Even though I wasn’t wild about eating guanciale plain, I figured it must have some redeeming qualities as an ingredient. I went searching for a recipe and found that guanciale was put on this earth to be made into Bucatini all’Amatriciana (named after the Italian town of Amatrice).
I was really excited about the recipe because bucatini is one of my all-time favorite pastas. It’s shaped like spaghetti, but thicker and hollow. I love it because it’s chewy and holds sauces really well. I called Zach and told him to pick up a box of bucatini from DeLaurenti and I’d be over after work to cook dinner.
I generally don’t like cooking in other people’s kitchens as I’m particular about equipment. While Zach had all the pots and pans we needed for dinner, I realized what a difference it makes when cooking with tools you love. (I also think that maybe people who claim they don’t like to cook have only cooked with crappy equipment.) I found myself staring wistfully into the utensil drawer. There were many spoons and spatulas available, but not a single one called out to me. They were all too large and made of cheap plastic. When I held the spoon in my hand it seemed off proportion. Tools like these I tend to leave in the pan or too close to the burner in hopes that they’ll burn and need replacement.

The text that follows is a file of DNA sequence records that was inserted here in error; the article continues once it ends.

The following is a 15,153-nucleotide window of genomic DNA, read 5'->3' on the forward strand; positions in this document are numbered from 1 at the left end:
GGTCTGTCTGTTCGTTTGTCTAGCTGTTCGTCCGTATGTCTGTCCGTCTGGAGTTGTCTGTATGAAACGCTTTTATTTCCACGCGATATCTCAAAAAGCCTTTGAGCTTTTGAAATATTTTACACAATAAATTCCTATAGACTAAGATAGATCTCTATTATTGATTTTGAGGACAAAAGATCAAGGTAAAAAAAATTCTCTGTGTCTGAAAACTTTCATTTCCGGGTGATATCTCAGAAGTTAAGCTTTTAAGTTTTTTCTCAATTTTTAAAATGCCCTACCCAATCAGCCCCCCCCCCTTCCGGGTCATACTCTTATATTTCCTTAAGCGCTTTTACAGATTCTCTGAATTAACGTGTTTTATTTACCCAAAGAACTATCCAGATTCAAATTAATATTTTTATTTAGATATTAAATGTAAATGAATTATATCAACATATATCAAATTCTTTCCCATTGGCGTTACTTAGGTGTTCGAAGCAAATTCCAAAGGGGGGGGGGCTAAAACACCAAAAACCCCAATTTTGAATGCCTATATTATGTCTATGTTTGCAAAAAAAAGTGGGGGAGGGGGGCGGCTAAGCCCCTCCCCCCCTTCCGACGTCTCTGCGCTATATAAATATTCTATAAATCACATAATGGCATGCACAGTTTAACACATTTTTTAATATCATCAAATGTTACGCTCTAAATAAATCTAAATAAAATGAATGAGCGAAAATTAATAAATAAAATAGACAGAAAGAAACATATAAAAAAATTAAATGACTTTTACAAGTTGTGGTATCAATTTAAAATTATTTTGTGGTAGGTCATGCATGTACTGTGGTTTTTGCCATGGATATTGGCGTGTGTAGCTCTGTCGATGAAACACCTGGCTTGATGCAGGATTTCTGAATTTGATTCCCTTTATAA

Despite my lack of enthusiasm for cooking that day, I turned out an incredible bowl of pasta. Although, I have to admit that the guanciale did most of the work. In the pasta dish the guanciale was turned in to something sublime. It was still salty and fatty, but when mixed with the starchy pasta and spicy tomato sauce, it seemed to have found the perfect companions to bring out its true nature. Every time I had a bite that included guanciale I would shout out “YUM!” in disbelief. I was astounded that a hunk of meat could make a simple pasta dish so incredible.